Thanks for sharing about all these books. I need to find and read The Gryphon’s Lair since I really enjoyed the first in Kelley Armstrong’s series. I’ll be looking for this Cale Atkinson graphic novel. I nearly wept when I came to the end of the Lockwood and Co. series. For me a series is all about characters and I loved these. I read somewhere that there was going to be a TV series based on the novels, but I don’t know if that panned out. (Just checked and it’s supposed to be in development as a Netflix series.)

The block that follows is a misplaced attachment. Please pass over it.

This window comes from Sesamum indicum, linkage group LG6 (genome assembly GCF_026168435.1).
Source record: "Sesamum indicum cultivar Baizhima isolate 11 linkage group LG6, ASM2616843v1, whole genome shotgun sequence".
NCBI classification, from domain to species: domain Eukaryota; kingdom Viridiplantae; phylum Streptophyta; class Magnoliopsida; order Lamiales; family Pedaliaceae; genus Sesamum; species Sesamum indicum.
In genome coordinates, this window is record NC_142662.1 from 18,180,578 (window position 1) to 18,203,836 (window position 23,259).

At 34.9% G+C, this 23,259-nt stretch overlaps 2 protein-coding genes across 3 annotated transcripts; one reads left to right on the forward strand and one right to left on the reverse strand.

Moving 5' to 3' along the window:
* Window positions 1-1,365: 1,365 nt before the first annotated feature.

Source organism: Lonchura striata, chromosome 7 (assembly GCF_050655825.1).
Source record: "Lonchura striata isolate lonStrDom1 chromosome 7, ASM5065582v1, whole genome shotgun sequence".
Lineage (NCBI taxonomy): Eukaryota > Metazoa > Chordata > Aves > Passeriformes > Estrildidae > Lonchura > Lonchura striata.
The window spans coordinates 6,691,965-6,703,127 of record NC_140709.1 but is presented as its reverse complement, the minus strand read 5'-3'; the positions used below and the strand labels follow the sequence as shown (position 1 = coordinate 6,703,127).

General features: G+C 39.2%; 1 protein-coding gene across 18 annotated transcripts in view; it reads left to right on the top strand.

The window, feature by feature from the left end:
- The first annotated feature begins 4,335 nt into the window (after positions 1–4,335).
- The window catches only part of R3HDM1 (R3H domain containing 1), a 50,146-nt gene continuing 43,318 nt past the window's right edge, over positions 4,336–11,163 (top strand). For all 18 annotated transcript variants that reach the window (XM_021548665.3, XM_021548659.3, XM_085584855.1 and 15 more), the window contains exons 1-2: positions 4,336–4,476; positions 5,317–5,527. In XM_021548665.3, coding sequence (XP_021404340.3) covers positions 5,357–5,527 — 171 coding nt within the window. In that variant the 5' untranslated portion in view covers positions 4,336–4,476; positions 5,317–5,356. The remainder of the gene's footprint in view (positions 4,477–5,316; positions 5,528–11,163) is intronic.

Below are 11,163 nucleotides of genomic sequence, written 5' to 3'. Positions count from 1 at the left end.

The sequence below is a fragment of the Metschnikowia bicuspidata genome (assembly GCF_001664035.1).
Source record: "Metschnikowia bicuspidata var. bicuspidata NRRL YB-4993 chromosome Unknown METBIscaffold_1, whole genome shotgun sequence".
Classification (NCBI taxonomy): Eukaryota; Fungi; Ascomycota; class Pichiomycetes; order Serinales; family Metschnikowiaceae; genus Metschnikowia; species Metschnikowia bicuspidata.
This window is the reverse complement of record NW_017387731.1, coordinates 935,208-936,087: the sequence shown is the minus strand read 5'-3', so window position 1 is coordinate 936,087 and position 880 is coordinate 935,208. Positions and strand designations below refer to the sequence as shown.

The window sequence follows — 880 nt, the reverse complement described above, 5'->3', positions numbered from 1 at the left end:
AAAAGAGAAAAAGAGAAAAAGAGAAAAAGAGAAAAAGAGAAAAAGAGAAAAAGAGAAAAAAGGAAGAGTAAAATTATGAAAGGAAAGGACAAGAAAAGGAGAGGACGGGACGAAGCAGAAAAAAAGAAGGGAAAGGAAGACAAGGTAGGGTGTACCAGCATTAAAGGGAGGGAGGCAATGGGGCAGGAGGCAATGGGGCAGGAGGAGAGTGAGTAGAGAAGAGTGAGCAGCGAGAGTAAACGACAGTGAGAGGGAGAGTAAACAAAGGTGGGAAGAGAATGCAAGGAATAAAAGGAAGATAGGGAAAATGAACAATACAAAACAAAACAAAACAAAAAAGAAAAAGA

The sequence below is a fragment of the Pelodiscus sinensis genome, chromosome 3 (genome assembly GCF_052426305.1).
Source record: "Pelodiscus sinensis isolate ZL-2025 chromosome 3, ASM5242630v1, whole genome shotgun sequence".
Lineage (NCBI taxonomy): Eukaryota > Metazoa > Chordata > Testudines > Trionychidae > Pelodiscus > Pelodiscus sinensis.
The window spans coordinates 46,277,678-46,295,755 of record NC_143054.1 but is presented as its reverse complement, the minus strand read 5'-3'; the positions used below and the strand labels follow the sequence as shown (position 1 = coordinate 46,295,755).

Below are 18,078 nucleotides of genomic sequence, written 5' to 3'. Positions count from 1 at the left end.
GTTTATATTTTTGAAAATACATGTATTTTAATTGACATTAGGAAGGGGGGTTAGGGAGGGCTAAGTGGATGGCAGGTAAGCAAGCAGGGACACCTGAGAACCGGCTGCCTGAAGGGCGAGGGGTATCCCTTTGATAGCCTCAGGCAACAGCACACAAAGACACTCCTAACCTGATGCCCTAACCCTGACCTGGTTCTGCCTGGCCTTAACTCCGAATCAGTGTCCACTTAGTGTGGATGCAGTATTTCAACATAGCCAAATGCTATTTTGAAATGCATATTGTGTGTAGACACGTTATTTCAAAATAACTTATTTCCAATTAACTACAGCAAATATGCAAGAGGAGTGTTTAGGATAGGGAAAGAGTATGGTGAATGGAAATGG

I’m hoping Eric Walters does a sequel to Don’t Stand So Close to Me. I just discovered that Nic Stone has a sequel to Dear Martin, Dear Justyce. I’ve put in a request to read it through NegGalley.
Happy reading this week. Hope you are enjoying your summer.
Cale Atkinson’s graphic novel looks cute and fun. I’m intrigued with Don’t Stand Too Close to Me.